LAS VEGAS (KLAS) — The former Clark County public administrator charged in the killing of an investigative reporter last year accused a judge of “badgering” him during a hearing where she approved his self-representation.
On Feb. 28, Clark County District Court Judge Michelle Leavitt ruled that Robert Telles, 46, could represent himself in his murder trial which is set to take place in November.
During the hearing, Leavitt raised several concerns about Telles’ decision as well as his lack of experience and knowledge of criminal law.
“It is always unwise to represent yourself in any matter let alone a first-degree murder case,” Leavitt said.
Leavitt told Telles she was concerned because he has no experience in criminal cases and he will be up against the most experienced attorneys in this trial. Telles admitted in court that he had only handled a few civil jury cases.
Leavitt said in the hearing that her thorough questioning would establish a record that Telles was “not very knowledgeable” about criminal cases.
“You really don’t know about the charge against you and what you’re coming up against,” she told Telles.
In a motion filed Thursday, Telles is asking Leavitt to recuse herself from the case.
“Defendant brings this motion to recuse Judge Leavitt because the level of bias exhibited by Judge Leavitt displays a deep-seated antagonism that would make fair judgment impossible,” Telles wrote in court documents.
Telles accompanied his filing with a transcript of the hearing and two news articles, including 8 News Now Investigator Vanessa Murphy’s report.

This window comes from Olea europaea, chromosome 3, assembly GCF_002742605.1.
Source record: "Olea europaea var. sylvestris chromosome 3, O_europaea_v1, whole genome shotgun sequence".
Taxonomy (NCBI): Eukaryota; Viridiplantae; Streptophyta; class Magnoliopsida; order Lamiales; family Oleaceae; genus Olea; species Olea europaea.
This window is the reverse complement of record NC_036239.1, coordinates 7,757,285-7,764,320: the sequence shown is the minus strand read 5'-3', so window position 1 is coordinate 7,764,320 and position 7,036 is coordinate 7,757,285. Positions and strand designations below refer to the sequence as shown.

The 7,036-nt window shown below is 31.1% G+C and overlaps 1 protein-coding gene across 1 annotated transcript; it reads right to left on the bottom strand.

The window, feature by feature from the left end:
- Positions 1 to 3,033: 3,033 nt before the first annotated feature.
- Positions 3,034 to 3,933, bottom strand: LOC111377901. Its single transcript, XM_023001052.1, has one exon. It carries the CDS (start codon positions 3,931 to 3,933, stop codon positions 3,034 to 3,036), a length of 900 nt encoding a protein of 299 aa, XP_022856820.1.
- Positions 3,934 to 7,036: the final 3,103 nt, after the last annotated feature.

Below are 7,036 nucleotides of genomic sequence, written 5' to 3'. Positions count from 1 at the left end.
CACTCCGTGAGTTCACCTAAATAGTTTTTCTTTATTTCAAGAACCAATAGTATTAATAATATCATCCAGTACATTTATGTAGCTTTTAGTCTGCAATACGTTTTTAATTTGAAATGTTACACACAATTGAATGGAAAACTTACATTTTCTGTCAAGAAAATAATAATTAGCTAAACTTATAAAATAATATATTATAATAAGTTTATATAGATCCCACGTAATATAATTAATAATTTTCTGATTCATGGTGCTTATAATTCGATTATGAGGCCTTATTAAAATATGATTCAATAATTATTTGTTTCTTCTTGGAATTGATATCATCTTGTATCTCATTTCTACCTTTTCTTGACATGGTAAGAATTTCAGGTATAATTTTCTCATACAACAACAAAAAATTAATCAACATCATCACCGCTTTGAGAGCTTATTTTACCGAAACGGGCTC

“Judge Leavitt’s badgering led the media to believe defendant was foolish to seek self-representation,” Telles said in court documents. “Judge Leavitt’s behavior led the media to produce stories wherein defendant’s intentions and capacity were called into question. Comments made in one news [story’s] comments section demonstrated members of the public took these points to heart.”
Prosecutors accuse Telles of targeting Las Vegas Review-Journal investigative reporter Jeff German, 69, because of articles he was writing about problems in the court administrator’s office. Telles, a Democrat, lost a three-way primary in June. In online posts following the election, Telles appeared to blame German for his election loss.
Evidence in the case includes a video of a man prosecutors said is Telles walking up German’s driveway before the murder. Detectives found Telles’ DNA under German’s fingernails, police said.
In a separate filing this week, Telles claimed other jail inmates are trying to coerce him to confess as he spends most of the day alone in a cell.
A hearing on Telles’ motion was scheduled for March 30. Telles’ trial is set to begin on Nov. 6.